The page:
MCC / multi crew cooperation (or coordination) is usually known from commercial aviation. It helps to prevent errors and eases the workflow in a multi pilot environment – meaning that two pilots are operating one aircraft at the same time. So you might think that this is not interesting for private pilots – but this is wrong.
Why MCC is also interesting for private pilots
Usually private pilots fly on their own. It can be for recreational reasons only or to go from A to B because of a meeting. Nevertheless there are some situations where PPL owners have to deal with another pilot in the cockpit.
Whenever you are renewing your license / rating you’ll be sitting right next to a flight instructor or aviation examiner. In this scenario you are confronted with a multi crew situation. The flight instructor will not be a guest only.
Therefore multi crew procedures might be applicable to your flight as well!
During initial pilot training
Student pilots always have to deal with a multi crew situation. Here it is especially important to perform good change-over procedures (by the flight instructor). It is imperative, that the nascent pilot knows when he is on the controls.
What kind of procedures would be important
As a MCC course also focuses on pilot – cabin crew communication, the focus for private pilots will be on the pilot – pilot communication.
“The main focus should be that the whole crew stays within the same (closed) loop – they should have the same perception of reality!”
Good practice is to make clear and ‘closed’ handing over of the controls. For example the flight instructor likes to hand over the controls to the student after a demonstration:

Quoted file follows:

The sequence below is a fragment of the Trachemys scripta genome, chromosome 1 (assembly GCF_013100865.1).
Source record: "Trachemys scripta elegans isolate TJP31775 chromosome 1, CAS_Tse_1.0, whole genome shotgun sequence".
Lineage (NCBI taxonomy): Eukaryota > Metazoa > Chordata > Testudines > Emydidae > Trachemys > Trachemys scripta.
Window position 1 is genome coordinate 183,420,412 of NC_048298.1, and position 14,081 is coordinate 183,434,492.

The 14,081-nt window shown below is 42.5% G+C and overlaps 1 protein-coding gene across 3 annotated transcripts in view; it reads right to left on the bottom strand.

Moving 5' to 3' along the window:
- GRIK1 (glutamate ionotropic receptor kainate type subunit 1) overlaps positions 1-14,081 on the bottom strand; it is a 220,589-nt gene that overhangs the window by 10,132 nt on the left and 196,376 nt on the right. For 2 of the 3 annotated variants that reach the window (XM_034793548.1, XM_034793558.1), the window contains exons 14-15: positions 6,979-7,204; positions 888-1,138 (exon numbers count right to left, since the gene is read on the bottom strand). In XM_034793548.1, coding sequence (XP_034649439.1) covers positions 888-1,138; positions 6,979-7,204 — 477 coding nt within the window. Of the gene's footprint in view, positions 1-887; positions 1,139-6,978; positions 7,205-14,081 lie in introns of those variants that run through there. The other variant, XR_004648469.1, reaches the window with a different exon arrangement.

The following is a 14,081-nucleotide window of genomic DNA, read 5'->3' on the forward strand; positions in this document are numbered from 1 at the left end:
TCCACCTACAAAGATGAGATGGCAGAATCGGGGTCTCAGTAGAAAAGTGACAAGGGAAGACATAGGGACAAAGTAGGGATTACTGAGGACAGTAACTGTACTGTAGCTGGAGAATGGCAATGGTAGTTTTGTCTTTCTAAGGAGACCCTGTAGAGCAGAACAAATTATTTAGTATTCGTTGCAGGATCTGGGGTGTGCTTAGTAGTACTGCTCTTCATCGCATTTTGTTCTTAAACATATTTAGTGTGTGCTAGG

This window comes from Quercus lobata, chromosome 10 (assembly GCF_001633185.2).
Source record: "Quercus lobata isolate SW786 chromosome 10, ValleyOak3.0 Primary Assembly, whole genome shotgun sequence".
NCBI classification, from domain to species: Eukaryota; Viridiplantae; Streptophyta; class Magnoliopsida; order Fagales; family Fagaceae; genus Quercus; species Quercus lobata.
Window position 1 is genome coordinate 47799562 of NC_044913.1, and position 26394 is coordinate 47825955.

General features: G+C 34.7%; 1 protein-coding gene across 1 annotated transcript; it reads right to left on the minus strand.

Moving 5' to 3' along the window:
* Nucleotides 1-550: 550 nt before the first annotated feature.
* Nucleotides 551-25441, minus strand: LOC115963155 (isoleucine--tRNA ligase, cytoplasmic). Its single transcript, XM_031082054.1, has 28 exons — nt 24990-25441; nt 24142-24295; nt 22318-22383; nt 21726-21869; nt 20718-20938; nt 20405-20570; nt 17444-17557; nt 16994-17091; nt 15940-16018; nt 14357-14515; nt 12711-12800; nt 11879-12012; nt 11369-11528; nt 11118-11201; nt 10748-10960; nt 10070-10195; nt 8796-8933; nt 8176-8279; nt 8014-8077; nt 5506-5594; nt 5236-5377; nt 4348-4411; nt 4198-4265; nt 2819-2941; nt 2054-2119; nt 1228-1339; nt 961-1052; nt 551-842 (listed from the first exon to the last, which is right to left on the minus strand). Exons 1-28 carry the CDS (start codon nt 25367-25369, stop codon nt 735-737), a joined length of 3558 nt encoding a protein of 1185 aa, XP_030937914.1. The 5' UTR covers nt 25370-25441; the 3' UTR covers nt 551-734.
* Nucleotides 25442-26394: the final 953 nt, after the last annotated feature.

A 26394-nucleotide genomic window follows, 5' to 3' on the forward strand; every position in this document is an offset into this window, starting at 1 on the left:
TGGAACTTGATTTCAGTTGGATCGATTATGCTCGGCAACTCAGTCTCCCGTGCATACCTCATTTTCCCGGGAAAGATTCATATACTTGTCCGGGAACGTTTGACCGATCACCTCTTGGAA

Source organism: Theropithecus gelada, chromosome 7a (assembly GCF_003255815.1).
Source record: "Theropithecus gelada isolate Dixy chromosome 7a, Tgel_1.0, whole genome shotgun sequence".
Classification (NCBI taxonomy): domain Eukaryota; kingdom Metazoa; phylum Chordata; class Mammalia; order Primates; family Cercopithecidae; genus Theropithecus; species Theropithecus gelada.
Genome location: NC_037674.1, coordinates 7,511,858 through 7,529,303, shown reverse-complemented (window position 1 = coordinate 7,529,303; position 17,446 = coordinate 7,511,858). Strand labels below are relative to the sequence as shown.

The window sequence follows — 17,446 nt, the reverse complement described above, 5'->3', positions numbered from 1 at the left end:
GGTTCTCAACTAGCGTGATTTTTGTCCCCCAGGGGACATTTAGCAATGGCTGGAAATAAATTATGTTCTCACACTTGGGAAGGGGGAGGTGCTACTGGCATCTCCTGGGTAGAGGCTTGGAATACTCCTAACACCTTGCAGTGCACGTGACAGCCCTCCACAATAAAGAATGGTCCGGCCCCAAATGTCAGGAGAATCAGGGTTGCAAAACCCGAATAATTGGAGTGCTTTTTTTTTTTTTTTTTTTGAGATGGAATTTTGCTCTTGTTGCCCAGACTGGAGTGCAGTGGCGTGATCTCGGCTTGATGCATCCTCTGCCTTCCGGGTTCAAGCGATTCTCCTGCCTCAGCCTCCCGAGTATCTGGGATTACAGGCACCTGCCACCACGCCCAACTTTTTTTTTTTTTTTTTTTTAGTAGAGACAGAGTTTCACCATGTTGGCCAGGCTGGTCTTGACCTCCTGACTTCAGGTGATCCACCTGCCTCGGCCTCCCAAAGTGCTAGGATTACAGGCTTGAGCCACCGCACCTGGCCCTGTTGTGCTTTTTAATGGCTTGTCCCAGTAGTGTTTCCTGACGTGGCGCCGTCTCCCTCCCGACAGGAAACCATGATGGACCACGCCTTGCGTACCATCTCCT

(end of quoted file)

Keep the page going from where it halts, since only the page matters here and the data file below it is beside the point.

- Flight instructor: “Your controls“
- Student: “My controls“
This example might sound too simple but it is a good one. It clearly communicates the intention “Now it is your time to be on the controls and I hand them over to you”. The student accepts this “Now I take over the controls and will continue flying the aircraft”. The communication loop is closed.
A well known example for multic crew cooperation is briefing the other pilot. Departure, take-off, emergency, approach – everything can be briefed.
The bonus: As the other one knows what you’re going to do he/she can interfere upfront in case of any wrong intentions.
“Studies have shown that two licensed pilots flying together is a more dangerous combination than a student – instructor combination.”
Although multi crew cooperation is tailored to commercial cockpit environments, some procedures and thoughts are very useful for private pilots as well.
Flight instructors are usually focusing on these things – it is also beneficiary for other pilots not involved in commercial flying to keep an eye on that.
Fly safer together!
#flysafe #multicrew #privatepilot